Creating cool air is no simple task. Just ask nature, which has long had a monopoly on the ability to perform the task. Air conditioners don’t create cool air–they displace heat–but they’re about the nearest any man-made technology has come to what only nature can do. Therefore, as you might predict, there are a great number of small, precise, and expensive parts that make up a central air conditioner. These range from small capacitors contained in nearly any electrical device to an air conditioner’s primary workhorse, the compressor. The following is a rundown of these parts, including descriptions and predicted cost.
Primary Central Air Conditioner Parts
The compressor, as previously noted, is the workhorse of all the central air conditioner parts. The entire process of displacing heat begins with the compressor, which pressurizes the refrigerant (most people think of Freon when they think of the refrigerant, but Freon has been replaced by more environmentally friendly hydrofluorcarbons). The pressurization drops the refrigerant’s volume, which transforms the refrigerant into vapor. The compressor forces this vapor toward the condenser.
Should You Replace?
Experts recommend only replacing the compressor if it’s covered by the manufacturer’s warranty. Think of it like a car engine: once the engine goes, it’s usually best to replace the car rather than pay for a new engine. If a compressor is not covered by a warranty, it’s generally best to replace the unit entirely. Usually, you’ll get a more efficient unit with a 10-year warranty that costs little more than a compressor replacement.
By the time the vapor arrives at the condenser coil, another key central air conditioner part, it will have soaked up enough warmth to become superheated. Here, in the condenser, the vapor collides with the outside air. Because the vapor will be hotter than the outside air, the heat carried in the vapor is transferred into the outside atmosphere, away from your home.
Should You Replace?
Unfortunately, you don’t have a choice. If the condenser coil dies, you’ll need to replace the entire air conditioning unit.
Following the transfer of heat, the refrigerant is sprayed into a small pipe, at which time a thermodynamic reaction occurs. Because the refrigerant has a large surface area but minimal volume in its current state, it cools and transforms into a liquid. Here, the evaporator takes over. The liquid collides with the evaporator coils, and mixes with the hot air in the building. While on the evaporator coils, the refrigerant sucks up moisture and heat. The moisture becomes condensation and drips down a drain. What’s left is cool, arid air circulating throughout the building.
Should You Replace?
Evaporator coils cost a minimum of $500 wholesale. Depending on how tricky the installation may be, labor can cost hundreds of dollars or more. The decision, therefore, comes down to the age of the unit. It’s often wiser to spend the money for a new unit if your system is aging, thereby boosting your efficiency and offering a new 10-year warranty.
Secondary Central Air Conditioner Parts
Note that besides air filters and coil fins, repairs using the other parts listed below will need expert handling, and therefore labor costs must be considered.
Air filter aren’t as much central air conditioner parts as they are a key additions to a central air conditioner. Your air conditioner doesn’t necessarily need one to operate, but without one the system can be damaged and your house filled with unwanted particles. Filters block out dust, pollen, and other nasty particles from entering your home through the air ducts. Some are reusable and some are disposable. Most experts recommend homeowners change the filter monthly when the air conditioner is in peak use. Filters should be replaced every six months during season when they’re not in use. Old filters can reduce energy efficiency by 15 percent.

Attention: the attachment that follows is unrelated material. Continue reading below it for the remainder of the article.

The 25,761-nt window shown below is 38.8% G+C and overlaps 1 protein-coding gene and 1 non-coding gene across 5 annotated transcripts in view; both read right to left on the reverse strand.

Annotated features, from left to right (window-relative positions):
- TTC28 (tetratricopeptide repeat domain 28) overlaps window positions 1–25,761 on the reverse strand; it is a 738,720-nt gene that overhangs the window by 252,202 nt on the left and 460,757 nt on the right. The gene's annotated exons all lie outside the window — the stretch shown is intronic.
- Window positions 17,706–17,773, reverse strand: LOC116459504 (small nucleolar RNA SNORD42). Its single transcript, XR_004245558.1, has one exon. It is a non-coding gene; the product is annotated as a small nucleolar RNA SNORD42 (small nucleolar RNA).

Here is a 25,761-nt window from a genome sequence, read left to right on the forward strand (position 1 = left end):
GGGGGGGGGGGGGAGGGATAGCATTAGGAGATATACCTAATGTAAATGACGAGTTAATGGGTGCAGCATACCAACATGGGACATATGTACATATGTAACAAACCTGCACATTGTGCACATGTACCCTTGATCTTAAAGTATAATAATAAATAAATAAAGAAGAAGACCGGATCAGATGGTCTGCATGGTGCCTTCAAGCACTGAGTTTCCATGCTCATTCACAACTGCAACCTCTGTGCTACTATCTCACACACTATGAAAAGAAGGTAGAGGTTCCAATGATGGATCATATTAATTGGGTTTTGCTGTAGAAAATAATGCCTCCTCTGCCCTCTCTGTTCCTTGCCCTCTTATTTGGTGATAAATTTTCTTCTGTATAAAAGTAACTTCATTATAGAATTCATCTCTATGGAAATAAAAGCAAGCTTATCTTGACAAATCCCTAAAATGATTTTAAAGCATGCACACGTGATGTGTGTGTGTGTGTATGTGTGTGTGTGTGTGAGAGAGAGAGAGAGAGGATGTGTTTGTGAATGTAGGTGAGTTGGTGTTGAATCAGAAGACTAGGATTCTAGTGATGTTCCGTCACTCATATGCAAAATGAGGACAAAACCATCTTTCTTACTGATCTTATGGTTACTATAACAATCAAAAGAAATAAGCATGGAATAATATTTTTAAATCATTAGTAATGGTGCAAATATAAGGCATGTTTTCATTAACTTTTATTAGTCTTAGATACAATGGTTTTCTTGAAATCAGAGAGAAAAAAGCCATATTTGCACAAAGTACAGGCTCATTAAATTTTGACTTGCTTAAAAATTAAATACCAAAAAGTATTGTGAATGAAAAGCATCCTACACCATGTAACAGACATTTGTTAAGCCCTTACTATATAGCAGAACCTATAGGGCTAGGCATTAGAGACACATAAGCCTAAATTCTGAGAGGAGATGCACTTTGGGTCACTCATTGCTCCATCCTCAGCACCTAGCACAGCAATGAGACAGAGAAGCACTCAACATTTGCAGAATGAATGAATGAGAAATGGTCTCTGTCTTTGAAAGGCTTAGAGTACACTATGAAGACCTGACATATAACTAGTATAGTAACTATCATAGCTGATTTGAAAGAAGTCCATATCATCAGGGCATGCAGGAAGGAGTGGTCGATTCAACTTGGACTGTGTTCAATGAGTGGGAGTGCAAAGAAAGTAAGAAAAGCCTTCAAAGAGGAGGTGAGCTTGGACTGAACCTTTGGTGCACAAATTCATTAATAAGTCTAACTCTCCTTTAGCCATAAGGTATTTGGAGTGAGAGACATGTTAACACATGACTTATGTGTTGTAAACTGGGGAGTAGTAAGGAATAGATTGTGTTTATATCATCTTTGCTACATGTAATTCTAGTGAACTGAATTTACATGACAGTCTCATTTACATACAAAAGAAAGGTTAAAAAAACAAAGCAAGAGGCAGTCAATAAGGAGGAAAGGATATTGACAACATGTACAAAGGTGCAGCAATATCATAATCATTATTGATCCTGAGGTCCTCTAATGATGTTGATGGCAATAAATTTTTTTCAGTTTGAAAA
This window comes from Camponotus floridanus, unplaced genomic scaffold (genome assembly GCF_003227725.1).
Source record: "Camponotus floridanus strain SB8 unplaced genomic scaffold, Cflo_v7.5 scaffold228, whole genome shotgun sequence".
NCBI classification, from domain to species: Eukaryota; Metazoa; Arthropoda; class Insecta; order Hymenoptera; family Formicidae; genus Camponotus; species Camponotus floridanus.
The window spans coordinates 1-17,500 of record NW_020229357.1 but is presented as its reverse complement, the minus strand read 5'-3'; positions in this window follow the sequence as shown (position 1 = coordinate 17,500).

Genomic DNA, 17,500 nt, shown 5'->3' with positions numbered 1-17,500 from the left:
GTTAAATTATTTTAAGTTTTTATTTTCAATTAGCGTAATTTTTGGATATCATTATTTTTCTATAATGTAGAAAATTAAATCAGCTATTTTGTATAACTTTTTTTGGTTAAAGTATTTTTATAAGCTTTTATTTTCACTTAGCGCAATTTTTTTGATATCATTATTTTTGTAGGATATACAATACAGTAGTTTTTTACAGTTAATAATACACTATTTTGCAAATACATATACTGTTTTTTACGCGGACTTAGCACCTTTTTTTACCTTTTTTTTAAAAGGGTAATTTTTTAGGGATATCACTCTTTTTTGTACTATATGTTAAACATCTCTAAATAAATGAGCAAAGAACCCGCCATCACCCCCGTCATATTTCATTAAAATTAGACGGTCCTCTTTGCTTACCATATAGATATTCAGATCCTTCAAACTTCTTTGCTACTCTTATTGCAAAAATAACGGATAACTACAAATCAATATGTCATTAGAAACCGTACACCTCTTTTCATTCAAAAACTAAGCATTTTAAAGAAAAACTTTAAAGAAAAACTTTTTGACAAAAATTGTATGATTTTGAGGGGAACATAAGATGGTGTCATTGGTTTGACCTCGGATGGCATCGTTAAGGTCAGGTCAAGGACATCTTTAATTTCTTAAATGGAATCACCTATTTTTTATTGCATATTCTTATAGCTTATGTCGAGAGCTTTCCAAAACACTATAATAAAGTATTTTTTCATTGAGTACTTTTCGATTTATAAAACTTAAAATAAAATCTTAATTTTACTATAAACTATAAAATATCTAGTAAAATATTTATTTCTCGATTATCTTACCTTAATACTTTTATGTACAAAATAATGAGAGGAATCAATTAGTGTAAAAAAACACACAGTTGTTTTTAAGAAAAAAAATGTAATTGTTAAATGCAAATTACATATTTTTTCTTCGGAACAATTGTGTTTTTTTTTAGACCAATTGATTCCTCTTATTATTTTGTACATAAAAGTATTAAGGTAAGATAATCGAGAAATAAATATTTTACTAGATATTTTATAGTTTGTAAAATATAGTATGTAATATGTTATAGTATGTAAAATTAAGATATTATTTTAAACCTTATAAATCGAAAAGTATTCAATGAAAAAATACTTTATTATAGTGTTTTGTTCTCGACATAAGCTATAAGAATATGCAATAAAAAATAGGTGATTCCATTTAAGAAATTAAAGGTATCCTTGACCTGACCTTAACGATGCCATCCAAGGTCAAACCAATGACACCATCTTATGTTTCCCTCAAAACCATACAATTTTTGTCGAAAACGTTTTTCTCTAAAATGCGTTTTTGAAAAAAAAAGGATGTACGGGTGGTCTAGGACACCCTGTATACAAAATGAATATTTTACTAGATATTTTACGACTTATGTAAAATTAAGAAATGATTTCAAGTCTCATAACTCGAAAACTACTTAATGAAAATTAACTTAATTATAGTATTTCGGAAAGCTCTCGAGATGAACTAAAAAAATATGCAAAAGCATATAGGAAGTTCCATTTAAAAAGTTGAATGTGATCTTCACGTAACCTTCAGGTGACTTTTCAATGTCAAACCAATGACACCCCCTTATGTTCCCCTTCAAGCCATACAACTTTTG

Cost: Whether Trane, Carrier, Rheem, or another brand, filters cost anywhere from $3 to $20 and come in standard sizes.
Aluminum fins on the evaporator and condenser coils can bend over time, which blocks air flow. Generally, these do not need to be replaced. Air conditioning contractors and dealers sell a special tool called a fin comb that can push the fins back into place.
Cost: Coil fin combs are about $10 to $20.
Contactors turn on the fan and compressor and kick on when the temperature falls below the thermostats set level.
Cost: About $90 to $180 for parts for Trane, Carrier, Rheem, and other popular brands.
The time delay protects the contactor from power surges and short cycling by detecting unusual patterns, such as outages during storms, and forcing a time delay between when the contactor kicks on and off.
Cost: About $90 for parts for Trane, Carrier, Rheem, and other popular brands.
Compressor power pack
Power packs can revive a seemingly dead compressor at a far less expensive price than a new unit.
Cost: About $95 for parts for Trane, Carrier, Rheem, and other popular brands.
Of course, there are countless other parts that make up an air conditioner, from the smallest screws to the drain channels. The above listed parts, however, should cover a wide range of air conditioning repair needs.
There are a few things that you can do to avoid these costs and the surprise of a broken air conditioner on a hot day.
Regular maintenance – At least once a year, particularly when the warm weather is on its way, have an HVAC specialist come out and inspect your air conditioning unit. They can help to avoid expensive repairs by keeping things working well consistently.
Keep it clean – Be sure to keep your AC unit clean. Make sure that you don’t allow leaves to clog the intake or mud and water to collect inside the unit. If you have a chronic problem, have an expert come take a look to help you avoid it.
Taking care of your AC unit will help it last for years and potentially save you a great deal of money on parts and repairs.